|Philips CEO Frans van Houten|
Royal Philips ($PHG) is betting the farm on HealthTech, committing to a company transformation a few years ago to embrace the transformation of consumer and institutional healthcare through new technologies. But now it's asking the question--are we really ready for all that?
It's launched a 13-country survey of about 25,000 patients and more than 2,500 healthcare providers, which it plans to conduct annually. The first iteration of the survey suggests the answer could be: Maybe we're not quite ready yet.
Obviously, interest in and adoption of connected health is biased toward younger consumers and providers. More than half of patients age 18 to 34 reported owning at least one health-monitoring device. And consumers seem largely to feel that they have a lot of the information they need to manage their own health effectively at their command, with more than two-thirds reporting this. But healthcare providers aren't so sure; fewer than 40% agree.
"We see a lot of conservatism in how the health delivery networks work. With these results, we hope to have a dialogue on how we can help to change faster," Philips CEO Frans van Houten told FierceMedicalDevices in an interview. "Data is already proliferating, but access to the data is very difficult. Patients want access to more than doctors want."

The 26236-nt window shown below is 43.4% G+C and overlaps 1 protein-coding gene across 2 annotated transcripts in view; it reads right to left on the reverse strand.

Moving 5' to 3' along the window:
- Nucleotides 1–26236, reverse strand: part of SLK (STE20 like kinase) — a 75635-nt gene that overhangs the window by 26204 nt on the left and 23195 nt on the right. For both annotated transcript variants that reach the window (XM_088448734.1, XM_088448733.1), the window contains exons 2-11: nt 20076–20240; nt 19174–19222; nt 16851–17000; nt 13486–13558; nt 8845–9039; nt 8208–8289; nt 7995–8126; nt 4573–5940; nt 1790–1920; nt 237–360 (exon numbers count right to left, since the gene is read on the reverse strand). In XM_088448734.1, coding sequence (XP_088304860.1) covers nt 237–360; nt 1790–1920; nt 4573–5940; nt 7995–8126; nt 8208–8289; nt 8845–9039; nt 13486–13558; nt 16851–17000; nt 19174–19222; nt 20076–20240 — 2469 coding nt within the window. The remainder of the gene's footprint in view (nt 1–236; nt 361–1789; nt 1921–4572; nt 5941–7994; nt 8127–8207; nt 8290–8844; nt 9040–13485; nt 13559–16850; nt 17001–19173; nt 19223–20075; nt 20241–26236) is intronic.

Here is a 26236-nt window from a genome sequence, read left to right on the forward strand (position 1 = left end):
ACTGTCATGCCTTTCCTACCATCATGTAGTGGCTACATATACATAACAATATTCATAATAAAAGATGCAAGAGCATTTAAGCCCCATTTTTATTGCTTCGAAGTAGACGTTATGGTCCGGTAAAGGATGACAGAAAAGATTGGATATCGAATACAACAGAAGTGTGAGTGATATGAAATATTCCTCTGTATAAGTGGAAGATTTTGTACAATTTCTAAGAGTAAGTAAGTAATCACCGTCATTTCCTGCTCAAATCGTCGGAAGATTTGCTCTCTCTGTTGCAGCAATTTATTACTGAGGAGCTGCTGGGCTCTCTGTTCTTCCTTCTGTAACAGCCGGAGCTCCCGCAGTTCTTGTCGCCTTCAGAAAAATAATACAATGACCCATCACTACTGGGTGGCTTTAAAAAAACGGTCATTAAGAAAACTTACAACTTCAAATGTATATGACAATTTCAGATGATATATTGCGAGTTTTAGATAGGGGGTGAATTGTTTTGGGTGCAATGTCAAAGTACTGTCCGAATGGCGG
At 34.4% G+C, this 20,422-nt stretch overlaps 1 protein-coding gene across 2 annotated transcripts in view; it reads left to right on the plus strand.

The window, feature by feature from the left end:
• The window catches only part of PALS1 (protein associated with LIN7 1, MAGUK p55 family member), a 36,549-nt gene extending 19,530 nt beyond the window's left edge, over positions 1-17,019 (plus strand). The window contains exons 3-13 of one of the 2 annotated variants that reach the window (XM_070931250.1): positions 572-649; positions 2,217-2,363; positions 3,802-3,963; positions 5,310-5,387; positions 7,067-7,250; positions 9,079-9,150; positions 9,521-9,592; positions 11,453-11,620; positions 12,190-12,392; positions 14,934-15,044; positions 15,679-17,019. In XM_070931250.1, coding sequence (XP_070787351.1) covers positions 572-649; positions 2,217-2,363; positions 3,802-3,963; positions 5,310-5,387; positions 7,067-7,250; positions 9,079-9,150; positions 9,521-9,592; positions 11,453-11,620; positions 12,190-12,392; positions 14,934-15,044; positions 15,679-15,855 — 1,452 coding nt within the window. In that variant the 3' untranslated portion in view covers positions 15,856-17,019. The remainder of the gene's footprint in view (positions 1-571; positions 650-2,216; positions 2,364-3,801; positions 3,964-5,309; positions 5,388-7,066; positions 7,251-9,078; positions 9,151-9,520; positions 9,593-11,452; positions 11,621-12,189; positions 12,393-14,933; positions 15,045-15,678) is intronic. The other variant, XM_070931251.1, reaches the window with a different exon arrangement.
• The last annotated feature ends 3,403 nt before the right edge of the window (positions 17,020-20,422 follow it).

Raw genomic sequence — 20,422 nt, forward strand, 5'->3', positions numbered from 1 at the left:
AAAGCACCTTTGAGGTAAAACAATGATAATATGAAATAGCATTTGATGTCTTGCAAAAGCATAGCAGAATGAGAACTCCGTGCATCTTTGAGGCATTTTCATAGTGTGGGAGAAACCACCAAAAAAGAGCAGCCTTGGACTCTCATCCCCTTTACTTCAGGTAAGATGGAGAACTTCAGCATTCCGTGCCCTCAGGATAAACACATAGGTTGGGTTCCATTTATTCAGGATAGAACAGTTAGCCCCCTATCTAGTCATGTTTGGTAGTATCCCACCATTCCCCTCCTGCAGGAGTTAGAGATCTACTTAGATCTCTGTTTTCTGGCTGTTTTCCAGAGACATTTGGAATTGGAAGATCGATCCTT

While patients are enthusiastic about their own ability to monitor their health, both patients and healthcare providers would like to see health systems get better at data integration and sharing, with more than two-thirds of patients and 85% of providers reporting that this could offer improved care.
The healthcare bureaucracy itself is perceived as a drag on the realization of connected healthcare by many--with more than half of providers reporting that this is constraining its implementation.
Interestingly, South Africa and the United Arab Emirates lead the way when it comes to healthcare technology adoption, according to the study. More patients and practitioners in emerging economies expected connected tech to be part of their healthcare.
"There is a debate around making health information available to patients; this needs to happen," said van Houten. "The younger generations find this normal. In emerging markets, it's their solution because there is no legacy system. The smartphone is the only way to talk to a doctor or a nurse, or to do a simple check during pregnancy."